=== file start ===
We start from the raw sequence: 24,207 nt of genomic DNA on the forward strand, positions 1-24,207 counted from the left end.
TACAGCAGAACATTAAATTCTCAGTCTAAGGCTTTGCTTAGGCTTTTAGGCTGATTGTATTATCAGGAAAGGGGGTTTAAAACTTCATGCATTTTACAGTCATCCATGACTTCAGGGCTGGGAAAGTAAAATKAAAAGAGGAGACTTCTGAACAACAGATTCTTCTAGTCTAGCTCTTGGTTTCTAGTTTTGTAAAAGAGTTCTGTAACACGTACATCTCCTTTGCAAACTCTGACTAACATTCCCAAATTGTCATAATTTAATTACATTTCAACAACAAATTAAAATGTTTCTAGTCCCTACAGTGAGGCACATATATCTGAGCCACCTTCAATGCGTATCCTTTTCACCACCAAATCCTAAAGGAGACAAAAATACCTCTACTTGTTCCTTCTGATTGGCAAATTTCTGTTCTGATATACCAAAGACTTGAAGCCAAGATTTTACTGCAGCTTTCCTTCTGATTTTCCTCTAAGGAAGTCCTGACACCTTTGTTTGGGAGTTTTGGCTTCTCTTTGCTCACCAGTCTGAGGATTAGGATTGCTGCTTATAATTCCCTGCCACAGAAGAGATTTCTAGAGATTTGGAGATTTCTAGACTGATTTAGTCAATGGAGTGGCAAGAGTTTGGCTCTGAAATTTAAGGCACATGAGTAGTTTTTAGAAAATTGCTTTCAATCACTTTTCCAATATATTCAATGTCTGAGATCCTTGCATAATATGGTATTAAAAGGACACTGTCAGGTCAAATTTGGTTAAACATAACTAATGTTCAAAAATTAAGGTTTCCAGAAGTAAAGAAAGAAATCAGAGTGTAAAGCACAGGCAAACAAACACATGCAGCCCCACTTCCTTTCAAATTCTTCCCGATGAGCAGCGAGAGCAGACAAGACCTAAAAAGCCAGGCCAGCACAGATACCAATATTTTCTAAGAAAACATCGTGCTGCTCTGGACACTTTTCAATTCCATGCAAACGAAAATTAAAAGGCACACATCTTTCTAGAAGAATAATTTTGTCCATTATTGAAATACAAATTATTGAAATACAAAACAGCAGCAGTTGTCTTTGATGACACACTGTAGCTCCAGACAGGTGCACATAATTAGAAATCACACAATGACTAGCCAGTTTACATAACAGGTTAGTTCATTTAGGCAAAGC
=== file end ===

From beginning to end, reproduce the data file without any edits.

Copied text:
We start from the raw sequence: 24,207 nt of genomic DNA on the forward strand, positions 1-24,207 counted from the left end.
TACAGCAGAACATTAAATTCTCAGTCTAAGGCTTTGCTTAGGCTTTTAGGCTGATTGTATTATCAGGAAAGGGGGTTTAAAACTTCATGCATTTTACAGTCATCCATGACTTCAGGGCTGGGAAAGTAAAATKAAAAGAGGAGACTTCTGAACAACAGATTCTTCTAGTCTAGCTCTTGGTTTCTAGTTTTGTAAAAGAGTTCTGTAACACGTACATCTCCTTTGCAAACTCTGACTAACATTCCCAAATTGTCATAATTTAATTACATTTCAACAACAAATTAAAATGTTTCTAGTCCCTACAGTGAGGCACATATATCTGAGCCACCTTCAATGCGTATCCTTTTCACCACCAAATCCTAAAGGAGACAAAAATACCTCTACTTGTTCCTTCTGATTGGCAAATTTCTGTTCTGATATACCAAAGACTTGAAGCCAAGATTTTACTGCAGCTTTCCTTCTGATTTTCCTCTAAGGAAGTCCTGACACCTTTGTTTGGGAGTTTTGGCTTCTCTTTGCTCACCAGTCTGAGGATTAGGATTGCTGCTTATAATTCCCTGCCACAGAAGAGATTTCTAGAGATTTGGAGATTTCTAGACTGATTTAGTCAATGGAGTGGCAAGAGTTTGGCTCTGAAATTTAAGGCACATGAGTAGTTTTTAGAAAATTGCTTTCAATCACTTTTCCAATATATTCAATGTCTGAGATCCTTGCATAATATGGTATTAAAAGGACACTGTCAGGTCAAATTTGGTTAAACATAACTAATGTTCAAAAATTAAGGTTTCCAGAAGTAAAGAAAGAAATCAGAGTGTAAAGCACAGGCAAACAAACACATGCAGCCCCACTTCCTTTCAAATTCTTCCCGATGAGCAGCGAGAGCAGACAAGACCTAAAAAGCCAGGCCAGCACAGATACCAATATTTTCTAAGAAAACATCGTGCTGCTCTGGACACTTTTCAATTCCATGCAAACGAAAATTAAAAGGCACACATCTTTCTAGAAGAATAATTTTGTCCATTATTGAAATACAAATTATTGAAATACAAAACAGCAGCAGTTGTCTTTGATGACACACTGTAGCTCCAGACAGGTGCACATAATTAGAAATCACACAATGACTAGCCAGTTTACATAACAGGTTAGTTCATTTAGGCAAAGC